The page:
This continued through Moore’s last two films, 1983’s “Octopussy” and 1985’s “A View to a Kill.”
After “A View to a Kill,” Moore was simply too old to keep doing the films, so the search for a new Bond was on. This switch in actors was easily the most tumultuous of the entire series, and ended with Pierce Brosnan, then of “Remington Steele,” getting the role… He was forced to turn it down, much to his horror, because of his commitment to “Remington Steele” (the same reason we have Harrison Ford as Indiana Jones instead of Tom Selleck, due to “Magnum, P.I.”). The producers were left scrambling, and settled on sort of dark horse choice in the form of Timothy Dalton, who had been approached back in 1969 for the role, but felt himself too young at the time. Dalton was a big fan of the Fleming novels, and wanted to take the character back to brutal basics. His two installments, 1987’s “The Living Daylights,” and 1989’s controversially violent “License to Kill,” remain some of the darkest, grimmest entries in the series. His wardrobe took a similar tack.
Hayward left the series with Moore, with whom he remained close friends until his death in 2008. Exactly who made the suits for the Dalton films is a bit of a melange, and was the result of the work of several different tailors. In the first half of “The Living Daylights,” Dalton dons several different Benjamin Simon suits.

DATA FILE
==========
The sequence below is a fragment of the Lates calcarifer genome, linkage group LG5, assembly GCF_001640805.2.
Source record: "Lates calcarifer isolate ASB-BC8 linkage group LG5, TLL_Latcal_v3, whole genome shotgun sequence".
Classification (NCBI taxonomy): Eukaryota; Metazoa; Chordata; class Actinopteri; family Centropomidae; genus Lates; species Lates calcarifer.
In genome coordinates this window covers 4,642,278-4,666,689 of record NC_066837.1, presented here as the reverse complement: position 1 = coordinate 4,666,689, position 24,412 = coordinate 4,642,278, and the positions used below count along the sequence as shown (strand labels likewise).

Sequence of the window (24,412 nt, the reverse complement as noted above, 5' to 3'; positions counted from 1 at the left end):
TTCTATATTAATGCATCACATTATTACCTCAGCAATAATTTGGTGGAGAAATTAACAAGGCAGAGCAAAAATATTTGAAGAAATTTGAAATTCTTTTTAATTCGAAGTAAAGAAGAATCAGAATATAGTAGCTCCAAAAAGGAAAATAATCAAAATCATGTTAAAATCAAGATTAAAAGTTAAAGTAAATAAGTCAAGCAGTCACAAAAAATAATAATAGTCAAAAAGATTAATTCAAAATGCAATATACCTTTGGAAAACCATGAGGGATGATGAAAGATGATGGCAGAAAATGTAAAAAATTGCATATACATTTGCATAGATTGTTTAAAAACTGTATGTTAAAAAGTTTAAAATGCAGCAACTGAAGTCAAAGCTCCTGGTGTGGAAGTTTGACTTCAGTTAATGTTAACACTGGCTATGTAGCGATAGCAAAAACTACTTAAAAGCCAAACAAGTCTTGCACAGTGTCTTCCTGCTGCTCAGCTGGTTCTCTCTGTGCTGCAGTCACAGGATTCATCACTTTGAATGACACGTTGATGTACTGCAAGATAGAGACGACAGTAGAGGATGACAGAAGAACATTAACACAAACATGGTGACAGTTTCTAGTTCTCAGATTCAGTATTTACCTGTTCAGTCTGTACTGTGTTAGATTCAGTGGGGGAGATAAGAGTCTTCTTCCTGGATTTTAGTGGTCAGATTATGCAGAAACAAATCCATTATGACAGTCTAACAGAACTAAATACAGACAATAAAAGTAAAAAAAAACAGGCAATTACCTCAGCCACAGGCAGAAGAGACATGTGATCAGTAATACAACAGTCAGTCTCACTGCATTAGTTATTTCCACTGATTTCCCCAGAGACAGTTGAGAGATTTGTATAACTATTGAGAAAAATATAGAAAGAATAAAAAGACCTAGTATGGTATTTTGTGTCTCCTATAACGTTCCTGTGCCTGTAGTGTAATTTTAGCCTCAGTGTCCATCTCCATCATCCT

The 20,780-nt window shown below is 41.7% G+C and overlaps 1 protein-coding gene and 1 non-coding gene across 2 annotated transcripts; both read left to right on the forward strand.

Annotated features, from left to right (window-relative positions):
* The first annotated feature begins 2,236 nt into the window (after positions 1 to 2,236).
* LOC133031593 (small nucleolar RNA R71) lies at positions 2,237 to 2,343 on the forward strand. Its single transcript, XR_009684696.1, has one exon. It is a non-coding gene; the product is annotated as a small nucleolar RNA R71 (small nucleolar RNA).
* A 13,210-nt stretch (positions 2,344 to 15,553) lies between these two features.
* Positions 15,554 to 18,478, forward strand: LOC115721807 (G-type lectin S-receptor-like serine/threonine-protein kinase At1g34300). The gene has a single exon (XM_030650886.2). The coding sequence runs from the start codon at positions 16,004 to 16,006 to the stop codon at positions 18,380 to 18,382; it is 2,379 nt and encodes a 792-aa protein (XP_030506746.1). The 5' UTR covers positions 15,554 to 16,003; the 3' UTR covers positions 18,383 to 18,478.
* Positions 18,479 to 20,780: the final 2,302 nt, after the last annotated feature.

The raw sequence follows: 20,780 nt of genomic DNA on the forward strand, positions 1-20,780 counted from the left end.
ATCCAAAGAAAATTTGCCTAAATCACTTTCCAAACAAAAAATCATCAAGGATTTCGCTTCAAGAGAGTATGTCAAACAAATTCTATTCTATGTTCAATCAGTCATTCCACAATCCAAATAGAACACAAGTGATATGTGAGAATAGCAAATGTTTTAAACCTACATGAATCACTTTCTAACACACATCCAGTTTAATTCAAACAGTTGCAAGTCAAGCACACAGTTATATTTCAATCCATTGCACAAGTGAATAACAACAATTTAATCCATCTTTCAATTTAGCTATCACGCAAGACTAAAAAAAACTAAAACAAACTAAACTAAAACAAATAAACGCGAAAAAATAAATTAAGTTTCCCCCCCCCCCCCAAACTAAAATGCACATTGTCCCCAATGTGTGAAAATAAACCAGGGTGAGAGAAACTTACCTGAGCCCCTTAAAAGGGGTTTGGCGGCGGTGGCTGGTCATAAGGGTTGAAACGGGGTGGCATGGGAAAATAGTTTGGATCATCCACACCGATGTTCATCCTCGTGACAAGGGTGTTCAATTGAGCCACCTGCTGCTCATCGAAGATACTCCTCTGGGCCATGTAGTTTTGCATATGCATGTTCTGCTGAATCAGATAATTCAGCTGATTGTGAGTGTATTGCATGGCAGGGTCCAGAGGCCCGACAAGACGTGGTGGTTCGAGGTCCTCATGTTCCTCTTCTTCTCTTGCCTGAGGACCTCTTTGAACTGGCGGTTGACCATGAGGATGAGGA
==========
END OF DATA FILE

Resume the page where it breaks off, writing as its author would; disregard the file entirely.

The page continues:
After around five of these, things go downhill from a sartorial perspective, and don’t come back up until 1995! Bond goes downright casual from here on, a reflection of the film’s chaotic, gritty tone, but also, apparently, Dalton’s discomfort with formal wear. It works in “The Living Daylights.” Terrifyingly, Dalton had to reign in the producers on “License to Kill.” The film centers on drug trafficking in Florida, the Caribbean and Central America. “Miami Vice” was popular at the time. You can probably guess where we’re going with this…
Of Jodie Tillen, costume designer on “License to Kill,” Dalton had words…
“She wanted to put me in pastels. Can you imagine? I thought, ‘No, we can’t have that.’ The clothes say so much about Bond. He’s got a naval background, so he needs a strong, simple color, like dark blue.” – Timothy Dalton, 1989
While that disaster was averted, the film’s plot, featuring a renegade Bond out for revenge in the tropics, kept Dalton out of suits for nearly the entire film, excepting the horrendous “best man” suit he dons in the pre-title sequence (probably deliberately hideous), and a very, very average tux he wears to a casino midway through the film. It looks like a rental, which, again, makes sense in the context of the story (Bond has no resources, and is operating on his own and without a plan), but it’s still quite unfortunate to not get to see the finery we associate with the character in one of his films.
Like we said, this sad state of affairs would not be corrected until 1995. Why so long? Well, that’s a story for next time, when we go into our fourth and final entry into our exploration of Bond’s wardrobe. Until next time!